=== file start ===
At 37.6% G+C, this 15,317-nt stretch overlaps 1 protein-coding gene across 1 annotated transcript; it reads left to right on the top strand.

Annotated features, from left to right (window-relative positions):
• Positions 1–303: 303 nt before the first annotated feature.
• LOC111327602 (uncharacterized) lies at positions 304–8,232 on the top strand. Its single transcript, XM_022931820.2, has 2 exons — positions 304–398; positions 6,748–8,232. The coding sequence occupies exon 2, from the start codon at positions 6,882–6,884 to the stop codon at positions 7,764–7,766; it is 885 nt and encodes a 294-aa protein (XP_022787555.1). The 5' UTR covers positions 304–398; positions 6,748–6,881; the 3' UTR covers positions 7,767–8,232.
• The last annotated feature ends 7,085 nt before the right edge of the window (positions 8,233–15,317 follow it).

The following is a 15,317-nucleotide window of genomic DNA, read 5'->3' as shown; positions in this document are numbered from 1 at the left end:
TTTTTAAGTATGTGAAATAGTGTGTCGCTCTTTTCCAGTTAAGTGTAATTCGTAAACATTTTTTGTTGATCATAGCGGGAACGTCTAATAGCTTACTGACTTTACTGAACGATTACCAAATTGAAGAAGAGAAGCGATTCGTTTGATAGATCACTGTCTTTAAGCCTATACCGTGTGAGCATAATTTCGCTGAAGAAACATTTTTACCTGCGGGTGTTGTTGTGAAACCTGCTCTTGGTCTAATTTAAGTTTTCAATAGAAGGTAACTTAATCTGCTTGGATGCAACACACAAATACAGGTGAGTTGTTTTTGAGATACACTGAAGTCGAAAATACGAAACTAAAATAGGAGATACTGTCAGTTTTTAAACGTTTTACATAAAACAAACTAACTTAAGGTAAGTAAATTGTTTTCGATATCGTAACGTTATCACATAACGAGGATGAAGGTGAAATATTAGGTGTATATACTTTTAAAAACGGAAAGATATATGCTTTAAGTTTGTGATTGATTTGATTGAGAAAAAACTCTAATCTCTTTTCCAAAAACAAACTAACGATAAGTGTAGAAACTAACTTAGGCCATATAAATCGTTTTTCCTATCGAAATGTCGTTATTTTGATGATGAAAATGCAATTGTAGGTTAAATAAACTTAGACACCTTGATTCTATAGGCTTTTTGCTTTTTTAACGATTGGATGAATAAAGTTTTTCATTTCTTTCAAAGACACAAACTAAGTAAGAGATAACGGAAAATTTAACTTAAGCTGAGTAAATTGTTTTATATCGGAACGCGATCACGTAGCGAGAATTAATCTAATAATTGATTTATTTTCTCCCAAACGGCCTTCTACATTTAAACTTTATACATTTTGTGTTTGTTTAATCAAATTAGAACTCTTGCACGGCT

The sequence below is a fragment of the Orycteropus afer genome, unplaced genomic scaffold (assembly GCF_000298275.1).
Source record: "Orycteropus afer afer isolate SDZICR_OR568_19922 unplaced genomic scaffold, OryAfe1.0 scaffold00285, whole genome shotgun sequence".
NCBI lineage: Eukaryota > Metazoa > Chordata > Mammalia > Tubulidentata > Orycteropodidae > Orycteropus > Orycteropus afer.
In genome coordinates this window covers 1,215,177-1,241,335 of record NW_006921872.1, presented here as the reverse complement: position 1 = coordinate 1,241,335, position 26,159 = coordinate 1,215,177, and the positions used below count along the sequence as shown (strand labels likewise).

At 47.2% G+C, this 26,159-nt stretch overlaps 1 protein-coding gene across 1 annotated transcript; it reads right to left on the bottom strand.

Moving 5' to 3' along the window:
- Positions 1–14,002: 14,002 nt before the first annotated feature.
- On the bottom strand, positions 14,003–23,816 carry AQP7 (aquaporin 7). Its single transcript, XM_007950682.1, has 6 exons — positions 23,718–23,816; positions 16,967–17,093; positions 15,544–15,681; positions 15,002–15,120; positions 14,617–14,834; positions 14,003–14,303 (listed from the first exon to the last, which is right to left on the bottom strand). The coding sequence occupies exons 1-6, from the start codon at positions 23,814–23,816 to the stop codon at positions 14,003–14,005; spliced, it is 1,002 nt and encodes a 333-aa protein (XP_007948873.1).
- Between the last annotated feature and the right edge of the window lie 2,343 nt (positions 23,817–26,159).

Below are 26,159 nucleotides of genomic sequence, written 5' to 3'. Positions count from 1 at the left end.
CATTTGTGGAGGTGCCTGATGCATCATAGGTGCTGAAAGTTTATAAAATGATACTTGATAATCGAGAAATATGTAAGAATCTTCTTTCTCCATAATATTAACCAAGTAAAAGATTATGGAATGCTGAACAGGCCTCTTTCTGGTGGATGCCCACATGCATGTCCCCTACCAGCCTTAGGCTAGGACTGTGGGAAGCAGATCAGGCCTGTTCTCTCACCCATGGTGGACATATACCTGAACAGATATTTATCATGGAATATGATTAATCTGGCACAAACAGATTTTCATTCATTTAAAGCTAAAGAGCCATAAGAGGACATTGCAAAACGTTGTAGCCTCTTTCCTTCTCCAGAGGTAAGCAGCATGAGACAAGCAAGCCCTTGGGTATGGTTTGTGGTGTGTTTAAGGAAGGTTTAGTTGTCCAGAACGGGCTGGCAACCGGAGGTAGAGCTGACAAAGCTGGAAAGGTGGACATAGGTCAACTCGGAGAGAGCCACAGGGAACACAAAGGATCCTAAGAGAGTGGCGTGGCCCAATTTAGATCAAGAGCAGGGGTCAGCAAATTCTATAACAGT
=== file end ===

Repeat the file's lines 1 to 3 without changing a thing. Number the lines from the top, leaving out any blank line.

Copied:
At 37.6% G+C, this 15,317-nt stretch overlaps 1 protein-coding gene across 1 annotated transcript; it reads left to right on the top strand.

Annotated features, from left to right (window-relative positions):
• Positions 1–303: 303 nt before the first annotated feature.